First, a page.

Shaping the Features of Earth



Principle #2
The Ocean and Life in the Ocean Shape the Features of Earth

A. Many earth materials and biogeochemical cycles originate
in the ocean. Many of the sedimentary rocks now exposed
on land were formed in the ocean. Ocean life laid down
the vast volume of siliceous and carbonate rocks.

B. Sea level changes over time have expanded and
contracted continental shelves, created and destroyed
inland seas, and shaped the surface of land.

C. Erosion—the wearing away of rock, soil and other biotic
and abiotic earth materials—occurs in coastal areas as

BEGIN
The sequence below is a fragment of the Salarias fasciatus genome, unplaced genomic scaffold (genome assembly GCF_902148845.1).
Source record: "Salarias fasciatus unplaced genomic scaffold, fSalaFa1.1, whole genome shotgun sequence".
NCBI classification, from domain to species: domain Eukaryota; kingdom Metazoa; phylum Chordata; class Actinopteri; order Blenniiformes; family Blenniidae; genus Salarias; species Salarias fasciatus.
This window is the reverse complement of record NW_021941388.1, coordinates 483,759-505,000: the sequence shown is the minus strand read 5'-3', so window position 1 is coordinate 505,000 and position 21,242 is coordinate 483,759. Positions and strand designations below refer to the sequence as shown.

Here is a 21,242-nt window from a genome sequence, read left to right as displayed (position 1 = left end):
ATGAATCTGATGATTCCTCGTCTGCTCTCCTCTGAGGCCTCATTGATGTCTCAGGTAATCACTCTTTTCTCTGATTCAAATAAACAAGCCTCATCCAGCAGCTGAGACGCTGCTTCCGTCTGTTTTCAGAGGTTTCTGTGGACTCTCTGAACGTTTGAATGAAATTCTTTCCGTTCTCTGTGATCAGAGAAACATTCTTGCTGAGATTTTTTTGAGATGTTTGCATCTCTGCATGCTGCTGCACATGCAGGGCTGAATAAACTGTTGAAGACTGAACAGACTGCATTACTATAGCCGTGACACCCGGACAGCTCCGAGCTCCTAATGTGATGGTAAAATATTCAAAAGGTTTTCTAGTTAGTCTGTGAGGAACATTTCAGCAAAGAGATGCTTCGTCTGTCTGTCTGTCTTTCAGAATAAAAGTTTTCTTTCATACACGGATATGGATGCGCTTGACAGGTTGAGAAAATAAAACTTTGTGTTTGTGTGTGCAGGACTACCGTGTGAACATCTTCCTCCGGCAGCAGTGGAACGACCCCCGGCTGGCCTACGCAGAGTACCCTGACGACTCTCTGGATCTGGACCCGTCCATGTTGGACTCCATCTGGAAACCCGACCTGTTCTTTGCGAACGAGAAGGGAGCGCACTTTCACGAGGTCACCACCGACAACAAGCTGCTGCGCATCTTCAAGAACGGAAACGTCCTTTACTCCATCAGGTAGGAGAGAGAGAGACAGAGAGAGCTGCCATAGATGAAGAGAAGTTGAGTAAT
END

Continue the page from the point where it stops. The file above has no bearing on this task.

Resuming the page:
wind, waves, and currents in rivers and the ocean, and
the processes associated with plate tectonics move
sediments. Most beach sand (tiny bits of animals, plants,
rocks, and minerals) is eroded from land sources and
carried to the coast by rivers; sand is also eroded from
coastal sources by surf. Sand is redistributed seasonally
by waves and coastal currents.

D. The ocean is the largest reservoir of rapidly cycling carbon
on Earth. Many organisms use carbon dissolved in the
ocean to form shells, other skeletal parts, and coral reefs.

E. Tectonic activity, sea level changes, and the force of
waves influence the physical structure and landforms
of the coast.

<Read More>

Next: Principle #3: Weather & Climate